This shows the outline of a head
The effects were similar for women and men and across socioeconomic strata. Image is in the public domain

“Anxiety and depression are comorbid with Parkinson’s disease,” Terracciano said. “Many people with Parkinson’s tend to be anxious or tend to get depressed. Part of that could be due to the disease and how it alters the brain and can have an influence on emotions. Part could be a psychological reaction of having a diagnosis of the disease.”

Parkinson’s is a long-term degenerative brain disorder that causes progressive decline of motor and physical functions. As the disease progresses, nerve cell damage in the brain causes dopamine levels to drop, leading to symptoms such as tremors, slow movement, stiffness and loss of balance. Dopamine is known as a “feel-good” hormone involved in reward, motivation, memory and attention in addition to regulating body movements.

Terracciano led the research team, which included Damaris Aschwanden, a post-doctoral researcher in the FSU Department of Geriatrics, and Angelina Sutin, professor in the FSU Department of Behavioral Sciences and Social Medicine. Researchers from the University of Montpellier in France; the National Research Council, Sant’Anna Institute and Tor Vergata University of Rome in Italy; and the University of Cambridge in the United Kingston contributed to this study.

About this Parkinson’s disease research news

Source: Florida State University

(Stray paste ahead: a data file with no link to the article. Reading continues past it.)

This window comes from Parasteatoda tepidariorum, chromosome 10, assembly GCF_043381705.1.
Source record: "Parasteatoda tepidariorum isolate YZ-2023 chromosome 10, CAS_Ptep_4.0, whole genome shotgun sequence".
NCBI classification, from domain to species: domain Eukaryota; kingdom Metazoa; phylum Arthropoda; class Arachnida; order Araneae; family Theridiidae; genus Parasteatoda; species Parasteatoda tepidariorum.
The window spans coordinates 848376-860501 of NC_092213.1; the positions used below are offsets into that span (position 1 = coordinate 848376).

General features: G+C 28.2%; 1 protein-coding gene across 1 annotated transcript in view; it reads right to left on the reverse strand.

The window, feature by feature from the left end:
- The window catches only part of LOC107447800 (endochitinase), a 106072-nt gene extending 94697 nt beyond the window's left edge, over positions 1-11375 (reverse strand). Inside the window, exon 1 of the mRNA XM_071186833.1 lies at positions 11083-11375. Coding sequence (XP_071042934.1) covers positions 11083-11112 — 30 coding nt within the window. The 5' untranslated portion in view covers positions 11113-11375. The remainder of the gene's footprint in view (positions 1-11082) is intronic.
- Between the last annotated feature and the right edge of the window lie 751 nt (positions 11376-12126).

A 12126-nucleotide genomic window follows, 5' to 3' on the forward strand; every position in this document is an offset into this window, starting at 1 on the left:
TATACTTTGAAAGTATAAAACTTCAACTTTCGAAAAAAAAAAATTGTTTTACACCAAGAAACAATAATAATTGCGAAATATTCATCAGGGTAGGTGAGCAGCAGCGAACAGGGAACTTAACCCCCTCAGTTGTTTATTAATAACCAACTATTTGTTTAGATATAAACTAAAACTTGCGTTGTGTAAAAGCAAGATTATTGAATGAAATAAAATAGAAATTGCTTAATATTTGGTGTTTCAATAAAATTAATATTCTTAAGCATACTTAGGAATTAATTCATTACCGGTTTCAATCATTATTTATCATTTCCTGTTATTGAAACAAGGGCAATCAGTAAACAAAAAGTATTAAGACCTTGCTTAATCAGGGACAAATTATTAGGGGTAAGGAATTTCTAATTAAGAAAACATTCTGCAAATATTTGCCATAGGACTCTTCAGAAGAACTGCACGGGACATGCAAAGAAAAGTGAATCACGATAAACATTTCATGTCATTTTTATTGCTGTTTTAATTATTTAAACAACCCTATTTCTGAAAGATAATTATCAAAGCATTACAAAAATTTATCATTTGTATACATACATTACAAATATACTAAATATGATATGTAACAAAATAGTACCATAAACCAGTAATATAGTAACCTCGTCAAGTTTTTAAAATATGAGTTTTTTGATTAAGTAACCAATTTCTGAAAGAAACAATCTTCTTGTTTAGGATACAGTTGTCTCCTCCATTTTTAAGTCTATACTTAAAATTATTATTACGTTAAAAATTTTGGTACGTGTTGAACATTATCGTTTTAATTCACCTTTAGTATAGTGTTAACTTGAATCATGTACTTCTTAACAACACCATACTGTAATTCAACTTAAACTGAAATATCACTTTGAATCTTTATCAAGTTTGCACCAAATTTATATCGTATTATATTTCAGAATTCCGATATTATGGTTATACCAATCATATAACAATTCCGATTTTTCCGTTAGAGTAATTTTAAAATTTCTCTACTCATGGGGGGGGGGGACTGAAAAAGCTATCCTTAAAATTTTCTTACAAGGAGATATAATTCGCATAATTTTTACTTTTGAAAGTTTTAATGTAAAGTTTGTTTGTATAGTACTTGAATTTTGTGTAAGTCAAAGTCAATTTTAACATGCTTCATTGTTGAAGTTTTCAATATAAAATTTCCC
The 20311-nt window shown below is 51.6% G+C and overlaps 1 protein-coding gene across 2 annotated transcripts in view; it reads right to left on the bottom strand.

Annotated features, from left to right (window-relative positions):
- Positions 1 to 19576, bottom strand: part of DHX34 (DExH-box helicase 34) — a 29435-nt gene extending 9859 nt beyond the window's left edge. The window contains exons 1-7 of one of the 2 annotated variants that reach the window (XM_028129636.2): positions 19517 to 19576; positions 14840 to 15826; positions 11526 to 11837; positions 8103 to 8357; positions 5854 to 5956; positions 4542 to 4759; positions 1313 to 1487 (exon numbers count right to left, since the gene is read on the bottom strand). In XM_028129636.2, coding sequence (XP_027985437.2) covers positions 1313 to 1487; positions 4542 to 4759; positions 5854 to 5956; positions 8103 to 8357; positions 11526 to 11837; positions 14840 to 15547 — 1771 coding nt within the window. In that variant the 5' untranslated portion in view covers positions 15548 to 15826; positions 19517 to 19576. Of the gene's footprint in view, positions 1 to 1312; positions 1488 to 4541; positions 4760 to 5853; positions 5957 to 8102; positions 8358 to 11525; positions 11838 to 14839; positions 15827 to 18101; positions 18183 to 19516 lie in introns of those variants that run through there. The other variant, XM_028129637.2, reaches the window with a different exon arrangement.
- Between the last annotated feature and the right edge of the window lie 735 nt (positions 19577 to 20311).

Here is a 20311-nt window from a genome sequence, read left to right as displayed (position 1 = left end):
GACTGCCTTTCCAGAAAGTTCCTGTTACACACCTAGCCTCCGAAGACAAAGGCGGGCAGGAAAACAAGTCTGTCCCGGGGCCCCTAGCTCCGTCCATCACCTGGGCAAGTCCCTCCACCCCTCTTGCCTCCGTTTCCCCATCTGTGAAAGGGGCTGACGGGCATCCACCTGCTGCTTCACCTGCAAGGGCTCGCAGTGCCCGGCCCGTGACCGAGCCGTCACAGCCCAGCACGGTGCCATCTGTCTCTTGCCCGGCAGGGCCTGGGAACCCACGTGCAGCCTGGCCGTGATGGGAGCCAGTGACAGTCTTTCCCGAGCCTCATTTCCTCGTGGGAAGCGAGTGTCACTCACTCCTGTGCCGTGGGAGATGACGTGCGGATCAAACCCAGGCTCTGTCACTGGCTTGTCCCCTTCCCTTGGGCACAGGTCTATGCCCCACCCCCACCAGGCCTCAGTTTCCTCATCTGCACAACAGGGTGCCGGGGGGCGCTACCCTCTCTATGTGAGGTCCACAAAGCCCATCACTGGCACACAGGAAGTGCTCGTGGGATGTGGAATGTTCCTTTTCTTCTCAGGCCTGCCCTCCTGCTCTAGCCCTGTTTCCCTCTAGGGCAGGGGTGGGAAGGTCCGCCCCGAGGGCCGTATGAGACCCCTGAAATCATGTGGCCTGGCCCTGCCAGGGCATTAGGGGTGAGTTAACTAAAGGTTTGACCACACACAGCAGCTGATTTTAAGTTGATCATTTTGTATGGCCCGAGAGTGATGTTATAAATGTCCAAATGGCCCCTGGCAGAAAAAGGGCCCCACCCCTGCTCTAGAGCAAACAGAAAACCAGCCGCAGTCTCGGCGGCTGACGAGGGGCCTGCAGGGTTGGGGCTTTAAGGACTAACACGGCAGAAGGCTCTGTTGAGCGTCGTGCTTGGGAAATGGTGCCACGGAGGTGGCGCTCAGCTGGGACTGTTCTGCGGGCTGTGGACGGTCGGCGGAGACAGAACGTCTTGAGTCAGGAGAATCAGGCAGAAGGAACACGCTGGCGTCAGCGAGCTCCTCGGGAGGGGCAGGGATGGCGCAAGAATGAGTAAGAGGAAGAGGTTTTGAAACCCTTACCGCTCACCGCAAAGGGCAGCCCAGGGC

Contact: Bob Thomas – Florida State University
Image: The image is in the public domain

Original Research: Closed access.
Neuroticism and Risk of Parkinson’s Disease: A Meta‐Analysis” by Antonio Terracciano et al. Movement Disorders


Neuroticism and Risk of Parkinson’s Disease: A Meta‐Analysis


Neuroticism is linked to mood disorders and Alzheimer’s disease, but fewer studies have tested the prospective association with Parkinson’s disease (PD).


To examine the association between neuroticism and risk of PD in a large cohort and a meta‐analysis of prospective cohort studies.


Participants from the UK Biobank (N = 490,755) completed a neuroticism scale in 2006–2010. Incident PD was ascertained using electronic health records or death records up to 2018. The systematic search and meta‐analysis followed the MOOSE guidelines.


During 11.91 years of follow‐up (mean = 8.88 years; 4,360,105 person‐years) 1142 incident PD cases were identified. Neuroticism was associated with higher risk of incident PD, both as continuous (HR = 1.28; 95% CI: 1.21–1.36) and categorical variable (top vs. bottom quartiles: HR = 1.88; 95% CI: 1.60–2.22). The association remained significant after accounting for age, sex, smoking, physical activity, anxiety, and depressed mood, and after excluding cases that occurred within the first 5 years of follow‐up. The associations were similar for women and men and across levels of socioeconomic status. Random‐effect meta‐analysis of four prospective studies (N = 548,284) found neuroticism associated with increased risk of incident PD (HR = 1.82; 95% CI: 1.59–2.08; P = 7.31−19). There was no evidence of heterogeneity across studies with follow‐ups ranging from one to four decades.


The results from the large UK Biobank and meta‐analysis of prospective studies indicate that neuroticism is consistently associated with a higher risk of incident PD.